helpsession_module6_S18.pdf

# helpsession_module6_S18.pdf - PHC 4069 Biostatistics in...

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PHC 4069 Biostatistics in Society Module 6 Help Session Sampling distributions for sample statistics Prepared by: Hanze Zhang Presented by: Ying Ma

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Sampling distribution of a sample statistic What is is: the probability distribution for the values of the sample statistic based on a random sample that exhibits random sampling variation among repeated samples taken from the same population What it shows: Range of possible values for the sample statistic Probabilities associated with each of these values or with a range of values Ex: sampling distribution of the mean weight in a population of university students.
Sample proportion p Example: What proportion (P) of USF students have blond hair? In order to find out: Obtain a random sample of n USF students (Random phenomenon) Determine for each student in the sample if they do or do not have blond hair (Yes or no), in other words... Count the number of students (X) who have blond hair in the sample of n USF students (Binomial random variable) Compute the sample proportion p=X/n ^ ^ ^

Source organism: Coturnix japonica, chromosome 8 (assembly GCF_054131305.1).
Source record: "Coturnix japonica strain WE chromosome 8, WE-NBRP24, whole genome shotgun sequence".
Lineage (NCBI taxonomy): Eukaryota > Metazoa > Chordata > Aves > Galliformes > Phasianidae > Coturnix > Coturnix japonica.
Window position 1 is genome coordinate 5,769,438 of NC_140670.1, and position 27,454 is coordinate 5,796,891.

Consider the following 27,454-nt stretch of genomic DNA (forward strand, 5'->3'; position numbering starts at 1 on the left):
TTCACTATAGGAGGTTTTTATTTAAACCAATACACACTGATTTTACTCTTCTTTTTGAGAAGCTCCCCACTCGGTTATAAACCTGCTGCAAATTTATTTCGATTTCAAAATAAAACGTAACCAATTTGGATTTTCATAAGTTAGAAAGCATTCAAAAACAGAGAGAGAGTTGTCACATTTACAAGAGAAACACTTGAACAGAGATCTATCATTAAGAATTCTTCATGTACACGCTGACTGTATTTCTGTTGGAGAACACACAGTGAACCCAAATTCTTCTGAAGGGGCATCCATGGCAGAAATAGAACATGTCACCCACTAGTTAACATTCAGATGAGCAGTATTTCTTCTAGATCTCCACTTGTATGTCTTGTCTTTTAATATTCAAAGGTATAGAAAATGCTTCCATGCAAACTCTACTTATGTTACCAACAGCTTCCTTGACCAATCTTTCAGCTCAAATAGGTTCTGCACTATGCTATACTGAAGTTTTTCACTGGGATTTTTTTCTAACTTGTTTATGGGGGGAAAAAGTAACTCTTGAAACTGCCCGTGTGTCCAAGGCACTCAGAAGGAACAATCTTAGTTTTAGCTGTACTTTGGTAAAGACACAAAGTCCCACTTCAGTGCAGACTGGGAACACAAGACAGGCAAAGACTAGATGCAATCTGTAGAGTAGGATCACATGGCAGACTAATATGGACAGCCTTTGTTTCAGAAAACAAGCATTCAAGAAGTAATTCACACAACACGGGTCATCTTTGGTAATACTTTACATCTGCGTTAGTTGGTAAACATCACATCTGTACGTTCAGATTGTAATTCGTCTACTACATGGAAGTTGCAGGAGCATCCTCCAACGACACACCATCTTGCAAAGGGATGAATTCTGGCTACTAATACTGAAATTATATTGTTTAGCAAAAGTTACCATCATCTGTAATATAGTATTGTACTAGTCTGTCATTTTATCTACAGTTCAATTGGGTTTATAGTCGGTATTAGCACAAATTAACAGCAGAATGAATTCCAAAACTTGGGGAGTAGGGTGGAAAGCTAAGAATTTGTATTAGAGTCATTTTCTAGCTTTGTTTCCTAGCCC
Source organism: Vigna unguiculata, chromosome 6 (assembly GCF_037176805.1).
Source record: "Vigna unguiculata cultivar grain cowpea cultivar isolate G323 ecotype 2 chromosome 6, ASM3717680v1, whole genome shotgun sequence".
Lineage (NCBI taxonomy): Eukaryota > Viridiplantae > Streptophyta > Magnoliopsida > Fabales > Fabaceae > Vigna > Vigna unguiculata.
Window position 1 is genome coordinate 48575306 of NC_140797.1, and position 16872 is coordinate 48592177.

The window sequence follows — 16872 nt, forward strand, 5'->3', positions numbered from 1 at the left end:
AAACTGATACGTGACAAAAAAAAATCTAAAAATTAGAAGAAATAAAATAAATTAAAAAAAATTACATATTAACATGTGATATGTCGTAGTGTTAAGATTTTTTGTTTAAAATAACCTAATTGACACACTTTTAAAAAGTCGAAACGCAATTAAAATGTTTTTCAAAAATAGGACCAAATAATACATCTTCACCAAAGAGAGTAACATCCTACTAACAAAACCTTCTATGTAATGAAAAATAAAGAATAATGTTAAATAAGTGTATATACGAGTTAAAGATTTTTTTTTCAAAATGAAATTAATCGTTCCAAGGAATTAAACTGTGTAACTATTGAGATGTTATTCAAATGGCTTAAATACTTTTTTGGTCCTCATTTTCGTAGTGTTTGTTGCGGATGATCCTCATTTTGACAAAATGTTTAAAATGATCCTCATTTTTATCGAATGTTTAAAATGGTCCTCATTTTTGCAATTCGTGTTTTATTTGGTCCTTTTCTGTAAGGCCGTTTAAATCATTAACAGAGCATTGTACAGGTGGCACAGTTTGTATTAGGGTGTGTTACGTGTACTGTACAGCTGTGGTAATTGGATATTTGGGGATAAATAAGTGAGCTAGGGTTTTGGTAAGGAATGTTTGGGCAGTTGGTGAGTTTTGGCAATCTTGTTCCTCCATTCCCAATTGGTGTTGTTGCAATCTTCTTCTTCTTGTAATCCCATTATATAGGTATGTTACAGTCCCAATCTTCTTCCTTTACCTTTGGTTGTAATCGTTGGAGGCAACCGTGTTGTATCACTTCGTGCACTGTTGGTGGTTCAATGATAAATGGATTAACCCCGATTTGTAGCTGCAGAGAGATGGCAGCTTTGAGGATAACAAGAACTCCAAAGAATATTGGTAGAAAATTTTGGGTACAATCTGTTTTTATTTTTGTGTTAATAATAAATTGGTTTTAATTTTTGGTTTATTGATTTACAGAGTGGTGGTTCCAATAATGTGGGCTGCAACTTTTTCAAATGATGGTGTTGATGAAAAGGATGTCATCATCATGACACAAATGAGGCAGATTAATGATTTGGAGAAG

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Sample proportion p The sample proportion p is an estimate of P = true population proportion This is directly related to the count X (binomial random variable) p=X/n ^ ^ ^
Sample proportion p In module 5: the probability distribution for X=number of hispanic students in a sample of n=3 students The sample space for the count X: {0, 1, 2, 3} (discrete) The sample space for p (X/n): {0, 0.33, 0.67, 1.0} As the sample size (n) increases, the values of p look more like a continuous variable, with a range of 0 to 1.0 Ex: with n=100 the sample space for p (X/n): {0.01, 0.02, ... 0.99, 1.0} ^ ^ ^ ^

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From last week’s help session:
Sample proportion p Lecture 6.1: Sampling Distribution for Proportion of “Heads” Out of 10 Coin Tosses ^ 0 0.05 0.1 0.15 0.2 0.25 0 0.1 0.2 0.3 0.4 0.5 0.6 0.7 0.8 0.9 1 Sample Proportion P [X]

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Sample proportion p From last week’s help session: the normal distribution curve for continuous variables ^
Normal approximation to a binomial distribution If the sample size is sufficiently large, the sampling distribution of p becomes approximately normal : If n P ≥ 10 and n(1 P ) ≥ 10 Center”: E( p ) = P “Spread”: σ p = 𝑃(1−𝑃) 𝑛 E( p ) is the expected value of the sample proportion, p , and P is the proportion in the underlying population ^ ^ ^

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Normal approximation to a binomial distribution (lecture 6,2) From lecture 6.2: 0 0.05 0.1 0.15 0.2 0.25 0.3 0.35 0.4 0.45 0 0.1 0.2 0.3 0.4 0.5 Sample Proportion P [X] Binomial (n=10, P=0.1) Normal (μ=0.1, σ=0.095)
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